Chang was next out after the first break, getting unlucky when he shove with ace-king was trumped by Gordon Huntly's ace-eight, the eight first on the board to eliminate the American.

Choon Kwang Lim, playing his first major tournament, fell next when he attempted an audacious shove with ten-five that ran into Nguyen's queens.

Sunny Jung's demise was written after he lost most of his stack in a massive hand against Binh Nguyen. Down to 570,000 he lumped it in with eights only to find Huntly with kings.

Terrence Chan would depart in fourth place. At gifted player, with WCOOP and a same day double SCOOP victories online, Chan fell just short of a live tournament title when he shoved with his last 840,000 with pocket nines. Charles Chua called with ace-jack and caught the all important jack on the flop.

Terrence Chan

Chan, experienced at the bitter realities of a tournament business end, seemed to know no help was coming. Looking truly disappointed at his exit was not the only sign we saw from Chan today of a truly excellent player.

Chan's exit left three very different players. Huntly, a Scotsman now living in Asia, was playing his first final table, but despite one or two hiccups, and some luck against Victor Chang, he excelled under the lights, focusing only on the table in front of him and remaining oblivious to the cameras, the rail and the vast noise of the expo beyond the curtains.

Gordon Huntly

But three handed this looked like Nguyen's tournament to lose and the man from Las Vegas, who onl came here on vacation with some friends, was not going to let it slip away.

"I wanted to have fun," said Huntly. "I didn't play great throughout but I watched them very closely but not close enough. A worthy champion."

Nguyen couldn't contain his excitement. "This might be the best vacation I've ever had."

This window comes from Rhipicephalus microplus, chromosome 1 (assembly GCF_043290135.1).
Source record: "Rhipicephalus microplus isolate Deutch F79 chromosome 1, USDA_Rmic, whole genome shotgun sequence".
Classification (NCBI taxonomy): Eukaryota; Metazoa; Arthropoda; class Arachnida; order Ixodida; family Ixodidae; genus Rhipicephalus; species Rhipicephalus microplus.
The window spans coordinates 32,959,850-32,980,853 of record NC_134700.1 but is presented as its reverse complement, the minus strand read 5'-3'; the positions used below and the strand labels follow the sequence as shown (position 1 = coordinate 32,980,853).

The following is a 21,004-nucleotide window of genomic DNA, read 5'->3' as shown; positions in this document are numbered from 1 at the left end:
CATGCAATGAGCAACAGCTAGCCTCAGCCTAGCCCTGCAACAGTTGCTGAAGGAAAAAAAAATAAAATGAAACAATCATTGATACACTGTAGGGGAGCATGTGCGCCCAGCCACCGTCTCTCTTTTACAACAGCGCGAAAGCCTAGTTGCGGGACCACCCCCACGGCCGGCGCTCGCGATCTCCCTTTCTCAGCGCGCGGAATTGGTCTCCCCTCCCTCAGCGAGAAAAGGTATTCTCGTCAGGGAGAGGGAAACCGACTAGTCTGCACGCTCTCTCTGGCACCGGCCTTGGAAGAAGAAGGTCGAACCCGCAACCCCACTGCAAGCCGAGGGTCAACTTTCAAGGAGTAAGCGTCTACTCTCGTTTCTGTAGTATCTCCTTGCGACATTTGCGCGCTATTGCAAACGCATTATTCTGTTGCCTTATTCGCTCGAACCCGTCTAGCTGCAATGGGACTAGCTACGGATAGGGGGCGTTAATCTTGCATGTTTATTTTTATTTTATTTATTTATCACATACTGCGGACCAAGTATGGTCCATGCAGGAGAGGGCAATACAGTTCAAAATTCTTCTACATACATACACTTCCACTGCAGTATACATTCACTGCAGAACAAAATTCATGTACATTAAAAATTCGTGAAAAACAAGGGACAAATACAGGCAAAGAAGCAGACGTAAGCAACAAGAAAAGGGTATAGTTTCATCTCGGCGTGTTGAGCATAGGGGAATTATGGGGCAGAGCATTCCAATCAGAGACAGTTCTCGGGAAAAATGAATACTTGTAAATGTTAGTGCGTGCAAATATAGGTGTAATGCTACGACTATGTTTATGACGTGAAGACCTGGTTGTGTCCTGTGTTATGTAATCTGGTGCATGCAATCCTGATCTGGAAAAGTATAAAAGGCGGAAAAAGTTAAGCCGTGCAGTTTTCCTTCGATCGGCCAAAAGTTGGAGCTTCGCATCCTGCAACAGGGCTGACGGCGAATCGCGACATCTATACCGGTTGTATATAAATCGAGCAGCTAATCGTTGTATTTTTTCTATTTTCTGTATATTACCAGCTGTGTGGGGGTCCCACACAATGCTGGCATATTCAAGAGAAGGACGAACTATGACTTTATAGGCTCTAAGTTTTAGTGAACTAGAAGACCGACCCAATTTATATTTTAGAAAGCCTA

Congratulations to both players for a great final.

That then brings our coverage to an end. Recap on all the excitement of the day by clicking through any of the links below. You can also find all of the coverage from the PAGCOR Chairman's Cup in Manila here, start to finish, on the PokerStars Blog.

Final table profiles
Levels 21 and 22
Levels 23 and 24
Levels 25 and 26
Levels 27 and 28

Barry Greenstein, on his arrival in Manila to play day 1a, said he'd received one of the warmest welcomes he'd ever had anywhere. The same goes for us too - a last minute trip to see poker played at almost supersonic speed by some great people in a great location.

We can't leave this place and head out into the midnight humidity until we thank a few people. Thanks first to our photographer Luis Cruz, who acrobatically dodged cameramen and booms to get the pictures today. Thanks also to everyone who helped out on the Manila coverage this week, including tournament director Danny McDonagh, his staff and the locals, lots of them, who told us to stop worrying about the outdoors and go outside. We're glad we did and will likely to do so again in about two sentences from now.


That's your lot. From Marc Convey and myself, it's maganda gabi from Manila.